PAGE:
The Houston-based Episcopal Health Foundation awarded a $210,000 grant to Bastrop County Cares — a nonprofit focused on improving the social determinants of health in the county — to plan ways to create equal health opportunities for county residents.
Bastrop County was one of five sites in the state chosen to receive the grant and the only rural county selected. While the funding relationship between Bastrop County Cares and the Episcopal Health Foundation is expected to span several years, the grant will continue through December.
The funding will enable Bastrop County to participate in the Texas Accountable Communities for Health initiative.
Debbie Bresette, Executive Director of Bastrop County Cares, announced the partnership between BCC and EHF at the Bastrop County Commissioners Court meeting on January 25. She said communities responsible for health is a strategy that has been used nationally.
According to the Prevention Institute, a national nonprofit organization that works to improve community health and well-being and has offices in Houston, a community health lead “is a structured, cross-sector alliance of health care, public health, and other organizations that plans and implements strategies to improve population health and health equity for all residents of a geographic area.
This description echoes what Bresette said the initiative intends to do in Bastrop County.
“We’ll be asking community members in a variety of ways what they think is important to their community and what improvements and systems could be made to improve their lives,” Bresette said. “What we’re looking at is what people need in the areas where they live, work, pray and learn.”
According to the Prevention Institute, the community responsible for health model offers opportunities to reduce health care costs, improve the quality of health care, and improve the health of the population in an area.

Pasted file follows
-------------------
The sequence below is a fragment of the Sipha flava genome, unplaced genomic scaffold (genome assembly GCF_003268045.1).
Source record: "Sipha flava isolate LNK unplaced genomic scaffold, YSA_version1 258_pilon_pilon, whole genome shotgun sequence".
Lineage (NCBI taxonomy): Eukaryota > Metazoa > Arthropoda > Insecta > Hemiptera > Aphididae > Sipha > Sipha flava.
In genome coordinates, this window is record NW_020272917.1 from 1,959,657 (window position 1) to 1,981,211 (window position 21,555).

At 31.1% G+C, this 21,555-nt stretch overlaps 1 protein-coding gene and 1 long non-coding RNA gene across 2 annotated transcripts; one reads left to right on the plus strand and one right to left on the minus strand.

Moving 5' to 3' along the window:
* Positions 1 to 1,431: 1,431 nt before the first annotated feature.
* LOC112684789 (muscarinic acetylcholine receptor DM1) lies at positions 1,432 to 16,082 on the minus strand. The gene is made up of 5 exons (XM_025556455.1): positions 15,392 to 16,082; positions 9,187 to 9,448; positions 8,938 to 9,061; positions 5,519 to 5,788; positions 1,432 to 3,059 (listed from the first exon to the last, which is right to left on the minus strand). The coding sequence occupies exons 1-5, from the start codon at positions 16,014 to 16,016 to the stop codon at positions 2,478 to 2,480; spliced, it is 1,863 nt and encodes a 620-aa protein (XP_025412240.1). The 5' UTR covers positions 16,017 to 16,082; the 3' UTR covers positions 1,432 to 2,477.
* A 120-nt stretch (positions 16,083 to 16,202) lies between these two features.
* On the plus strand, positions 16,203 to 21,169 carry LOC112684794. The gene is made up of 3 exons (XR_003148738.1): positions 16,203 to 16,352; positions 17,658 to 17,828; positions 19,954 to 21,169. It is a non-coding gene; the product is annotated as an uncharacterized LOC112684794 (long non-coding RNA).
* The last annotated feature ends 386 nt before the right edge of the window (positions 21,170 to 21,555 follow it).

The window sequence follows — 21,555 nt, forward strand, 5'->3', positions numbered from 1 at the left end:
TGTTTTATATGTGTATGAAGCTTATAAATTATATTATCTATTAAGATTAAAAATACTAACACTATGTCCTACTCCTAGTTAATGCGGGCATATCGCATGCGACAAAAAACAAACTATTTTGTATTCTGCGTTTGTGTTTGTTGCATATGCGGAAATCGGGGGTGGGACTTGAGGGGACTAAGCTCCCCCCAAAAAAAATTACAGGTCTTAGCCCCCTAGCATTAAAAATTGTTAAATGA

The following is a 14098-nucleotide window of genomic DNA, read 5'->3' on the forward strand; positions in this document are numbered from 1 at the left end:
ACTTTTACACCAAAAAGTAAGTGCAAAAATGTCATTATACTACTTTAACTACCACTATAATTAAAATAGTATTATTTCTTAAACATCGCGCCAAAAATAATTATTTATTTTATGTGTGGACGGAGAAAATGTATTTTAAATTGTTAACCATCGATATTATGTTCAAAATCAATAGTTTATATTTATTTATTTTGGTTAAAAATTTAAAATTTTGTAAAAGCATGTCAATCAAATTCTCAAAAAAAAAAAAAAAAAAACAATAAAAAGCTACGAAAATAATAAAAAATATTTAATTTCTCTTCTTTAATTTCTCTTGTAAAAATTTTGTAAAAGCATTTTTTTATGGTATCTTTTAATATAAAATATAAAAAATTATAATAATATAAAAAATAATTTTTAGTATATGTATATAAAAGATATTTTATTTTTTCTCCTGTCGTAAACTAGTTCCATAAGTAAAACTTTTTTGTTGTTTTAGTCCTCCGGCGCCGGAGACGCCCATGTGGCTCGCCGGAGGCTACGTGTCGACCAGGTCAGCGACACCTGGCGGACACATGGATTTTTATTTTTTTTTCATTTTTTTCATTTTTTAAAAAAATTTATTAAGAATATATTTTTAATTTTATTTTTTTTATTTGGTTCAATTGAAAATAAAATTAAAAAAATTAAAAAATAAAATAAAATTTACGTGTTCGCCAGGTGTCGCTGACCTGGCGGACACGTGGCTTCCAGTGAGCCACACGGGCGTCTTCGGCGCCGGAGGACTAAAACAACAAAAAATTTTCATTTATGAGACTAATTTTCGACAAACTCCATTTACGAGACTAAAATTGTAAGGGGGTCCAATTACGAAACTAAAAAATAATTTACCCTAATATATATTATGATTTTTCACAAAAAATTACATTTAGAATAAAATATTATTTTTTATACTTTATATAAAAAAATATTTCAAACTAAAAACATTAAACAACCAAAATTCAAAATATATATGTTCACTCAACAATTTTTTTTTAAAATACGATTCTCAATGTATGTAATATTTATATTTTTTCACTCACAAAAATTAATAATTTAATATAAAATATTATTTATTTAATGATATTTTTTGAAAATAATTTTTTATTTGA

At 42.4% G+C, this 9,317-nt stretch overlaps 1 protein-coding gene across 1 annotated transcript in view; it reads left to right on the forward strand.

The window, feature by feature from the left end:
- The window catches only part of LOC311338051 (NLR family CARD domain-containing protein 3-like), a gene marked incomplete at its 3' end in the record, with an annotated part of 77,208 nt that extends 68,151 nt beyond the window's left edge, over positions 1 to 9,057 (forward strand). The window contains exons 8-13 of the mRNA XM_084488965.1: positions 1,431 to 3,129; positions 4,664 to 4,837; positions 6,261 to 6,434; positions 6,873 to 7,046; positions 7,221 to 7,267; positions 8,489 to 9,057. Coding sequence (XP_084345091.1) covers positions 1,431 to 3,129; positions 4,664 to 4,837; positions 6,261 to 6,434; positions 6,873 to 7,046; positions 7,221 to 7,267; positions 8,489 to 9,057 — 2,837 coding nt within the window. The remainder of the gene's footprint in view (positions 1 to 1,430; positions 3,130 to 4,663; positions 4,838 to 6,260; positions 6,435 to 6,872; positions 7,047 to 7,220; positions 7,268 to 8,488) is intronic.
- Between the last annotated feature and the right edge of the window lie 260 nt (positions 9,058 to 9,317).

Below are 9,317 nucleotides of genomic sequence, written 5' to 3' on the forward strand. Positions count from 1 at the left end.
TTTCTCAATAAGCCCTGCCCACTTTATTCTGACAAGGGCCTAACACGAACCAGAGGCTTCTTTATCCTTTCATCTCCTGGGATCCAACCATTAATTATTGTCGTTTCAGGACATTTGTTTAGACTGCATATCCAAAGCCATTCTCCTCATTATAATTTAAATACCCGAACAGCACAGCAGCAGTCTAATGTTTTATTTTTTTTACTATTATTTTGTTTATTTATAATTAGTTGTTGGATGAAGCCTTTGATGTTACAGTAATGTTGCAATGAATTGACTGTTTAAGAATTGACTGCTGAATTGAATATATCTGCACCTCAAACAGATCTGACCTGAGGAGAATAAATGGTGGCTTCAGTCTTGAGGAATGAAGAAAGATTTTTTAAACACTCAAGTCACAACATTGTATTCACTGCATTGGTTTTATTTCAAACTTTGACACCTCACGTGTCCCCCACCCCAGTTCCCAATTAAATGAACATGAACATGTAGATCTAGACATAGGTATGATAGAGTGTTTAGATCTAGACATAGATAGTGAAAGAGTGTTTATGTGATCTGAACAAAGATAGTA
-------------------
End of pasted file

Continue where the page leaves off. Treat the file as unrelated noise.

In Bastrop County, the first step toward that end goal will be to use the $210,000 grant and the remainder of 2021 as a planning stage to assess community needs.
During the Court of Commissioners meeting, Bresette announced that Donna Nichols would be the project manager overseeing the planning and implementation of responsible communities for health in the county.
Nichols, a longtime Bastrop County resident, has spent most of her professional career working for the Texas Department of State Health Services and as a national policy director.
“What I’ve realized, folks, is that if we really want to make a difference in the health of any given population, it’s best to do it locally, rather than trying to orchestrate it at the level. national or state,” Nichols said. the Court of Commissioners.
The Community Health Initiative Planning Foundation Grant represents just the beginning of several large-scale investments in Bastrop County.
“I would expect it to be a huge investment from the Episcopal Health Foundation, that four years later we should be approaching nearly $1 million,” Nichols said. . “What we hope to achieve by the end of 2021 is a work plan that will delineate the issues we want to address first.”
Both Bresette and Nichols praised the versatility of the initiative and how Bastrop County Cares can help focus it on county-specific issues, such as broadband internet service or COVID-19 vaccine distribution.
“It gives the county an opportunity to think about some of these very large-scale issues and how we might transform some systems within the county to be able to provide a fair and equitable health care opportunity to everyone who resides in the county. Bastrop County,” Nichols said. .
With factors ranging from social services to transportation all playing a role in community health care, Bresette said the next 11 months will focus primarily on identifying those community needs and providing the necessary training to increase capacity. to provide better health care services.
This, along with the development of community strategies and work plans, will provide the foundation for future progress towards implementing and sustaining responsible communities for health in Bastrop County, a process expected to begin in 2022. .
“We’re going to go back and look at all the root causes and start putting in place practices and system changes to help their lives thrive,” Bresette said. “It will eventually allow all of us in the community to be able to bring about the change we want to see in our world.”